I apparently am better on Twitter. I got this week’s stats in, and waaaay more people read my stuff on Twitter – thousands and thousands more. Because you get held to 140 characters, I’m guessing, so I can’t go on and on and on…that, and I am both pithy and pissy, interchangeably. I moved around from those stupid world cup flags on cars to Toronto’s mayoral campaign to Peter Dinklage posing with Grumpy Cat to pondering why JoJo was eating an oatmeal cookie last night to “”I’m drinking red wine because I’m eating gingerbread men. It’s obvious.” Kids ask such stupid questions, sometimes.” I admit it; I find Twitter useful. I’m at Tweeetlorraine. That’s three ‘e’s.

I don’t care too much about the NBA and NHL draft – sporty things are a few rungs down my ladder. Then I saw a name I recognized – Nylander – a Swede who played in the NHL. His kid got drafted: tell me this isn’t a ridiculously good looking kid. I’ve heard he’s a brat. Of course he is. And coming to a Leaf uniform near you.

I have wee tomatoes and peppers on my plants.

I watched a draining, slappy back-and-forth between McLaren at the Globe and Peter McKay’s wife on the fact he’s a dolt who openly describes women as diaper-changers and men as world-changers. You can go find it; the open letter format, which I’m sure I’ve done at some point, is lazy. To target not the target but his wife is worse. I’ll give the final point to McLaren, though, because of Mrs. McKay’s insistence that the left-wing media hates them. Uhm, only the Toronto Star doesn’t consistently endorse Harper. Everybody plays for your hubby’s team. Left-wing media, my arse.

To read the last word on McKay? Go to Tabitha Southey . Now, she gets it smack-on.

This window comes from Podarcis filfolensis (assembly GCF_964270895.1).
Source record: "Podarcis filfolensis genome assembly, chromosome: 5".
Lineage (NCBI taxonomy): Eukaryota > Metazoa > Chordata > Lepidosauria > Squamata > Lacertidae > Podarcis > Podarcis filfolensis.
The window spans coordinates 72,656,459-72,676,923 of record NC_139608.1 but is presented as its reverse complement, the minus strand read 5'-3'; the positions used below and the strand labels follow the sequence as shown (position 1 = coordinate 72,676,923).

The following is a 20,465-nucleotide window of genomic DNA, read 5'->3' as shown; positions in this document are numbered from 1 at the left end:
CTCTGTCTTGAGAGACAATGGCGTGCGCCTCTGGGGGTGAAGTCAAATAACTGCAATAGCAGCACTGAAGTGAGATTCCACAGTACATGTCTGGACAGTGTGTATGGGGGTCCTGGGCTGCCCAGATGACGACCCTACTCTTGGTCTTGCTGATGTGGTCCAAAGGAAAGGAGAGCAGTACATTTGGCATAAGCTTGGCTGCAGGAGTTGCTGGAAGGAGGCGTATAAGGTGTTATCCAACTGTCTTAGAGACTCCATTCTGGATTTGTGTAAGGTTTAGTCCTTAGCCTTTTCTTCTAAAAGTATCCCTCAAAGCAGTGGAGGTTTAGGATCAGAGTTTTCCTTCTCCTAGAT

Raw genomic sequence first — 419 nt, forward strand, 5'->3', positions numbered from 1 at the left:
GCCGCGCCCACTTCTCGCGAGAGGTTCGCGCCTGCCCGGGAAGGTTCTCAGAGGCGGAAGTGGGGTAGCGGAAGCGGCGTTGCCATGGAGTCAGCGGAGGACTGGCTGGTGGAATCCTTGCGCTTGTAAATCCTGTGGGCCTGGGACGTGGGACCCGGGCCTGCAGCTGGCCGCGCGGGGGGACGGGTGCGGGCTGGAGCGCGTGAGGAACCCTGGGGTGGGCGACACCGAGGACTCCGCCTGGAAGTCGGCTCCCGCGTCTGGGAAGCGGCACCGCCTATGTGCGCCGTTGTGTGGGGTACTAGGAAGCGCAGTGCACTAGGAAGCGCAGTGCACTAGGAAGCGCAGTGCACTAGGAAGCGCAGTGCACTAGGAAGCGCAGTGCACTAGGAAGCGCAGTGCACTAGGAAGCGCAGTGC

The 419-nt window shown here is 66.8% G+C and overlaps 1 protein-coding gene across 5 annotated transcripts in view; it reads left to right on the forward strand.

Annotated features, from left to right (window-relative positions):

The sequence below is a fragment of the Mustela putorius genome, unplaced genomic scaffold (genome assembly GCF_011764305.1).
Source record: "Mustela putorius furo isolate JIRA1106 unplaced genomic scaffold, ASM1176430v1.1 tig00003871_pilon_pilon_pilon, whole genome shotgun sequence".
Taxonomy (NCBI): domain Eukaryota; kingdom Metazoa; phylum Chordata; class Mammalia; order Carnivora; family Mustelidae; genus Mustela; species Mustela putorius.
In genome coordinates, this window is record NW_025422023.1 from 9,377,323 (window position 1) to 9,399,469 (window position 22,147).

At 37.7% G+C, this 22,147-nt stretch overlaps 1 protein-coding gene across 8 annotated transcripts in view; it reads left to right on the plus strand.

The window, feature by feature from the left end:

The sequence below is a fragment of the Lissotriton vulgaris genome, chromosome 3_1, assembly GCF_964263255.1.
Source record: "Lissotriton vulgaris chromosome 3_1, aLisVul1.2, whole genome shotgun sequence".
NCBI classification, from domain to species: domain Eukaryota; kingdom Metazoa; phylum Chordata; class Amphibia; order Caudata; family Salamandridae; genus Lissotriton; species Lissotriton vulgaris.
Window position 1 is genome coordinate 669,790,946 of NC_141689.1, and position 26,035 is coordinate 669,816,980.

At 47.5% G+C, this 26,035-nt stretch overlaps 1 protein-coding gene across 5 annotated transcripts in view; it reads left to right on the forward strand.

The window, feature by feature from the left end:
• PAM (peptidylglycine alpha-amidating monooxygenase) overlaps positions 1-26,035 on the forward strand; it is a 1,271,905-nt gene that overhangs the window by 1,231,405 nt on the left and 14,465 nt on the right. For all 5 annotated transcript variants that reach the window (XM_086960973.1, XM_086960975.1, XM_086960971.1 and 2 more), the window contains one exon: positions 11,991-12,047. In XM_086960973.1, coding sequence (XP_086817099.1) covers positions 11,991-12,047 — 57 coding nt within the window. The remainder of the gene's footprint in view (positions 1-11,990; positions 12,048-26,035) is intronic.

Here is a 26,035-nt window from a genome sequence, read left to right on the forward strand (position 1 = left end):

I better go weed.

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School’s out

I’m sitting here wondering why it feels so much like Friday to me. I’m not a weekend hound, really, because I work most days and they all kind of run together. But today is supposed to taste like Wednesday and instead is giving me only a Friday vibe.

Wrapped up Season Two of Lemon Aid last night. Apart from my producer and tech director, I work with a crew of kids (mostly late teens, early 20s) who are in media/broadcasting programs or who want to be. They’ve volunteers with Rogers, and the gig is a coveted one. They work them hard, they learn a lot, and it’s a great place to start out. I love my crew. Each season, I’ll see about half familiar faces as some remain, some move on, and others take their place. They’re smart and they’re sweet, and I treat them as my own kids. That means they see all the mistakes, hear all the bad words, and back me up no matter what. In return, I bring them doughnuts each week. It’s not a fair trade, but by 8 o’clock on a Tuesday night, sugar is king.

I had a photographer along last night; when I get some pics, I’ll put them up. Everybody was a little chippy and hyper, like the night before Christmas, or more likely, the end of exams and the start of the summer. I thanked them a dozen times for all their help this season – so much can (and does, occasionally) go wrong, I”m lucky to have them on my side. Sometimes the prompter would slip, sending my careful words flying off the screen. I’d start laughing, because this is live TV, and I just proved it was live. Most of the show is unscripted, but the careful bits – openings, closings, counts to breaks – are scripted to tie it together. When I lose those, I have to wing it, with varying degrees of success.